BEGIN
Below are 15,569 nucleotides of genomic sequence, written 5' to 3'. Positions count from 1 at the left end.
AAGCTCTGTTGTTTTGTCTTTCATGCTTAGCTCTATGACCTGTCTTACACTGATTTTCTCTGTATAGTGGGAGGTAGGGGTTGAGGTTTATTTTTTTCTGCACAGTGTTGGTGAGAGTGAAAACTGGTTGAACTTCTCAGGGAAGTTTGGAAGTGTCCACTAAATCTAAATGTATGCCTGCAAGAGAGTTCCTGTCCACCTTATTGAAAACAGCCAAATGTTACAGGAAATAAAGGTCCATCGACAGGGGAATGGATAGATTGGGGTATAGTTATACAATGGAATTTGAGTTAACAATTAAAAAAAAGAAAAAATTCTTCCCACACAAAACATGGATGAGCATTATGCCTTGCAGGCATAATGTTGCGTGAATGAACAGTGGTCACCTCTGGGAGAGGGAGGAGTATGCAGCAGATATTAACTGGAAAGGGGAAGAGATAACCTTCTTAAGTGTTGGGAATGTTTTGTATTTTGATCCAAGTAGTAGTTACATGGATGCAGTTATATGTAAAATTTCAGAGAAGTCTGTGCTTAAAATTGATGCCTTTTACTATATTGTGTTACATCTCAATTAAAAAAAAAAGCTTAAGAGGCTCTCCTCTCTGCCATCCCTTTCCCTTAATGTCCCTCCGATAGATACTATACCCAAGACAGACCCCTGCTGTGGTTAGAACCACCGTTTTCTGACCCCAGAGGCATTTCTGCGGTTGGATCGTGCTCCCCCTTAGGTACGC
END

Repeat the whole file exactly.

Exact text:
Below are 15,569 nucleotides of genomic sequence, written 5' to 3'. Positions count from 1 at the left end.
AAGCTCTGTTGTTTTGTCTTTCATGCTTAGCTCTATGACCTGTCTTACACTGATTTTCTCTGTATAGTGGGAGGTAGGGGTTGAGGTTTATTTTTTTCTGCACAGTGTTGGTGAGAGTGAAAACTGGTTGAACTTCTCAGGGAAGTTTGGAAGTGTCCACTAAATCTAAATGTATGCCTGCAAGAGAGTTCCTGTCCACCTTATTGAAAACAGCCAAATGTTACAGGAAATAAAGGTCCATCGACAGGGGAATGGATAGATTGGGGTATAGTTATACAATGGAATTTGAGTTAACAATTAAAAAAAAGAAAAAATTCTTCCCACACAAAACATGGATGAGCATTATGCCTTGCAGGCATAATGTTGCGTGAATGAACAGTGGTCACCTCTGGGAGAGGGAGGAGTATGCAGCAGATATTAACTGGAAAGGGGAAGAGATAACCTTCTTAAGTGTTGGGAATGTTTTGTATTTTGATCCAAGTAGTAGTTACATGGATGCAGTTATATGTAAAATTTCAGAGAAGTCTGTGCTTAAAATTGATGCCTTTTACTATATTGTGTTACATCTCAATTAAAAAAAAAAGCTTAAGAGGCTCTCCTCTCTGCCATCCCTTTCCCTTAATGTCCCTCCGATAGATACTATACCCAAGACAGACCCCTGCTGTGGTTAGAACCACCGTTTTCTGACCCCAGAGGCATTTCTGCGGTTGGATCGTGCTCCCCCTTAGGTACGC